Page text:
Born in New York, NY; married. Education: Graduated from Vassar College, 1988.
Writer. Worked as lead writer for Book-of-the Month Club.
The True Meaning of Cleavage, Atheneum Books for Young Readers (New York, NY), 2003.
(As Emmi Fredericks) The Smart Girl's Guide to Tarot, Thomas Dunne Books (New York, NY), 2004.
(As Emmi Fredericks) Fatal Distraction; or, How I Conquered My Addiction to Celebrities and Got a Life, Thomas Dunne Books (New York, NY), 2004.
Head Games, Atheneum Books for Young Readers (New York, NY), 2004.
WORK IN PROGRESS:
Romeo Wore the Dress, a novel.
Mariah Fredericks is the author of young-adult books, beginning with her debut, The True Meaning of Cleavage. The book is about two teens, Jess and Sari, and how their friendship is changed by Sari's relationships. Jess and Sari, who have been best friends since seventh grade, are first-year students at Eldridge Alternative. Jess, the intellectual narrator, worries about their friendship when the attractive Sari pursues soccer star David, a senior who is already seeing the most popular girl in the class. They begin a secret sexual relationship, while David is still seen in public with his girlfriend. Jess feels left out and abandoned and is angered by Sari's lies and continued self-destructive behavior. She comes to realize that the true meaning of cleavage is the division of two people.
A Kirkus Reviews contributor wrote that Fredericks "realistically captures high school society, as well as neatly nailing the poignant voice of teenage obsession." "Readers will be intrigued by" the relationship between Sari and David, noted Angela J. Reynolds in School Library Journal, "but the real story is Jess dealing with the pain of betrayal and beginning to understand human nature."
Fredericks also writes as Emmi Fredericks. Her first novel published under this name is Fatal Distraction; or, How I Conquered My Addiction to Celebrities and Got a Life. Protagonist Eliza is a celebraholic, obsessed with the rich and famous. She works in a bookstore by day and spends her free time reading magazines and watching television programs that fixate on the stars. Eliza scans the faces of the people she passes on the street, hoping to spot a celebrity, but the only one she knows is Norm the Wonder Dog, who does commercials. Eliza's boyfriend dumps her, and her best friend, Dinah, says she was behind the wheel when she and her rapper boyfriend are involved in a hit-and-run. Eliza thinks Dinah may be lying to get media attention. A Publishers Weekly contributor called Fatal Distraction an "entertaining look at America's cult of celebrity."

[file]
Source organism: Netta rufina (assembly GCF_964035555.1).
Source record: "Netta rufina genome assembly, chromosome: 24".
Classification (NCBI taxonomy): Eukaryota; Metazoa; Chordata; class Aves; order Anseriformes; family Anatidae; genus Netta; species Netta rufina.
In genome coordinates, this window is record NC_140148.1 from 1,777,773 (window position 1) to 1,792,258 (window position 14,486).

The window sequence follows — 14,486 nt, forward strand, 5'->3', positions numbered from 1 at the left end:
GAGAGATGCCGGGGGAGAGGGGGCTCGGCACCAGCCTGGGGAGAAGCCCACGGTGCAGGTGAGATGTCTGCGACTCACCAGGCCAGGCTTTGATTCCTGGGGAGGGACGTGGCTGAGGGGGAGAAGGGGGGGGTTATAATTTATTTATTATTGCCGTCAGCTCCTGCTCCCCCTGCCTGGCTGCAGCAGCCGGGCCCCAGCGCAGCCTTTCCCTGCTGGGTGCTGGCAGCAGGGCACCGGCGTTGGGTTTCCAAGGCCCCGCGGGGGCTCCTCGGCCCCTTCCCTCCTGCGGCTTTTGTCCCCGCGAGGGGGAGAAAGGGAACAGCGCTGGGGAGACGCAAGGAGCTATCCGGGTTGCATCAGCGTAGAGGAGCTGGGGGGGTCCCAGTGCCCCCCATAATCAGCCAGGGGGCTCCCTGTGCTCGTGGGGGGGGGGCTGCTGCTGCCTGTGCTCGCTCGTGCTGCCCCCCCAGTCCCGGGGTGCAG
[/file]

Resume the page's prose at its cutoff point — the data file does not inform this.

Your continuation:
In the novel Head Games, Judith's online gaming identity is male. Judith realizes that she can not have a relationship with her online competitor, Jonathan, unless she gives up her real identity, and her gender. Judith is comfortable with her male identity because she is recovering from a sexual attack, and she is also trying to get over the loss of her best friend, Leia. A Kirkus Reviews contributor said that the story leaves readers with a "wistful feeling," and that Fredericks "has a gift for replicating teen vernacular."
BIOGRAPHICAL AND CRITICAL SOURCES:
Booklist, March 15, 2003, Ilene Cooper, review of The True Meaning of Cleavage, p. 1322.
Horn Book, July-August, 2003, Lauren Adams, review of The True Meaning of Cleavage, p. 455.
Kirkus Reviews, January 1, 2003, review of The True Meaning of Cleavage, p. 60; December 15, 2003, review of Fatal Distraction; or, How I Conquered My Addiction to Celebrities and Got a Life, p. 1413; August 1, 2004, review of Head Games, p. 741.
Kliatt, July, 2004, Claire Rosser, review of The True Meaning of Cleavage, p. 17.
Publishers Weekly, December 9, 2002, review of The True Meaning of Cleavage, p. 85; January 26, 2004, review of Fatal Distraction, p. 230.
School Library Journal, February, 2003, Angela J. Reynolds, review of The True Meaning of Cleavage, p. 141.
Emmi Fredericks Home Page,http://www.fataldistraction.com (August 11, 2004).
Mariah Fredericks Home Page,http://www.mariahfredericks.com (August 18, 2004).
Vassar College Web site,http://www.aavc.vassar.edu/ (August 11, 2004), Corinne Militello, "Captivating a Young Audience."*